In older properties you normally find that one wall in each room has a chimney breast. These can be very desirable in some instances, but in smaller properties they can often be somewhat of a nuisance as they take up valuable space and restrict where the room furniture can go. In upstairs rooms particularly, unless they have been kept for decorative purposes or the fire below is in use, chimneys are normally redundant. 

Removing chimneys however isnt normally something that you should tackle as a DIY project, and the work is notifiable with your local authority. 

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Removing chimneys without sufficient support is enormously dangerous, and should only be carried out by the professional builder after surveying the chimney properly. You also need to consider where the chimney is situated - particularly if your house is terraced or semi-detached as there may well be party wall implications.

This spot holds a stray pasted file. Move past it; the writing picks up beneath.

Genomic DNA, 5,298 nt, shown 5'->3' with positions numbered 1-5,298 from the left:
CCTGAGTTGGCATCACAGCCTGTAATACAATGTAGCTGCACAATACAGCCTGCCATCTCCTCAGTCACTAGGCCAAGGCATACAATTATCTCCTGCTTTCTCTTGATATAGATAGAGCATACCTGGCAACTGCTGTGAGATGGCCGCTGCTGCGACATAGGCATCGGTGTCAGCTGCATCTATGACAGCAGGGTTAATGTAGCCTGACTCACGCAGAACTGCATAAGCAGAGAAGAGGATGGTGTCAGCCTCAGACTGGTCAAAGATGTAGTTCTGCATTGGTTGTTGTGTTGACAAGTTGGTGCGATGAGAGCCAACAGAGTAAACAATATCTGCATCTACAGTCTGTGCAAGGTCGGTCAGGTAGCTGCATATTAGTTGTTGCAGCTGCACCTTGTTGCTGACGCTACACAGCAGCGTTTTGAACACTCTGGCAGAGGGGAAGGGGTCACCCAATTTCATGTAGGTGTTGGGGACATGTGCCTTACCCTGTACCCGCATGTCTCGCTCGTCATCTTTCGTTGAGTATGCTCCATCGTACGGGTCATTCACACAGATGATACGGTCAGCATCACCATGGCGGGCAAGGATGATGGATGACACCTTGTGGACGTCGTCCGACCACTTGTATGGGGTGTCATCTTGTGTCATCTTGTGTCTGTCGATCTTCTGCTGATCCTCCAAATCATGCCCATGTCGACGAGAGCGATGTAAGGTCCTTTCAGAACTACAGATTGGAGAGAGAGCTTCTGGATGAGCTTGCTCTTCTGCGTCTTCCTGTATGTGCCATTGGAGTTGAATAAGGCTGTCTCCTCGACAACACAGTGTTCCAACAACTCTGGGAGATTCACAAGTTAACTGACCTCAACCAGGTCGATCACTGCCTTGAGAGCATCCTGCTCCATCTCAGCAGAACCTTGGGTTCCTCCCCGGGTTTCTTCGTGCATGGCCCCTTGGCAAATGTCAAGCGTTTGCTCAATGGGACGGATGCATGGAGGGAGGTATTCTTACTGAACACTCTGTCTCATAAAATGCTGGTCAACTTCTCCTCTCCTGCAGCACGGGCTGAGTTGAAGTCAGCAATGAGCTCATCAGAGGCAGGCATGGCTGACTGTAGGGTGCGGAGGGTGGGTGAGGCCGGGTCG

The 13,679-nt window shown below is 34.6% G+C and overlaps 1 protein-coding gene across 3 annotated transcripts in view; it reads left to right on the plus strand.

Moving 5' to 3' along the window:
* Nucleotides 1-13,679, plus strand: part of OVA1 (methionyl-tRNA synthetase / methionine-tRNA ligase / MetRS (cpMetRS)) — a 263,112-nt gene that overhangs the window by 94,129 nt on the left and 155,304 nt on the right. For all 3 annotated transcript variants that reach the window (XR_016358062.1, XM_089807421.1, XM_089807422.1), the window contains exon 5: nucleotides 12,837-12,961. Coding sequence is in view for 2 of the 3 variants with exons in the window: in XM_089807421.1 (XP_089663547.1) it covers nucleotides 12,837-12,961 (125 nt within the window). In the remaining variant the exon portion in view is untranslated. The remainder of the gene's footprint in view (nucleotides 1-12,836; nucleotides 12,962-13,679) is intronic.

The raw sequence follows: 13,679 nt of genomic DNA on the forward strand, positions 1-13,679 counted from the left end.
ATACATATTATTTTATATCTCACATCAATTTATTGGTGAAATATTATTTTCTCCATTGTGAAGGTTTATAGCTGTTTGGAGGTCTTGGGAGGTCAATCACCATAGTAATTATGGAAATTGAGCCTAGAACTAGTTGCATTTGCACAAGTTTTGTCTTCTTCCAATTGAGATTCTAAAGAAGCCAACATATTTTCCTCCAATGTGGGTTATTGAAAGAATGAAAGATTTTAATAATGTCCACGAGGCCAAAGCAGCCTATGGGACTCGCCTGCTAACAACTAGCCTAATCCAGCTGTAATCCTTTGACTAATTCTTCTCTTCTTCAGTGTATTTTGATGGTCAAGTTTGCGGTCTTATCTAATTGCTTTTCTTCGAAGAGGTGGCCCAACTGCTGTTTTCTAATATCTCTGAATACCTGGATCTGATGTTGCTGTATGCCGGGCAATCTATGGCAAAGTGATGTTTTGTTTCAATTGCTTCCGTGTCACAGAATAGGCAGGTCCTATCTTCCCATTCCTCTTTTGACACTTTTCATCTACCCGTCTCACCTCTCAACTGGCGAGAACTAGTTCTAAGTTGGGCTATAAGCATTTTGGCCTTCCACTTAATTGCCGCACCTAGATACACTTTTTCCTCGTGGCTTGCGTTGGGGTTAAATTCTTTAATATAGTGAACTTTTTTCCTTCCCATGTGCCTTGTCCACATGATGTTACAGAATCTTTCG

The benefits to some properties in removing chimneys can be extraordinary. In kitchens particularly, chimney walls can really get in the way of cupboards and could prevent you from installing a kitchen with the wow factor that might make all the difference. 

Removing chimneys isnt for the fainthearted and it can be hugely expensive, but it might really help make your Victorian house more contemporay and appealing. Period features are not to be snubbed, but there is also nothing wrong with sympathetically modernising a property to make it fit for the 21st century. 

This excellent article from Homebuilding & Renovating magazine explains everything you need to know about chimney removal. https://www.homebuilding.co.uk/how-to-remove-a-chimney-breast/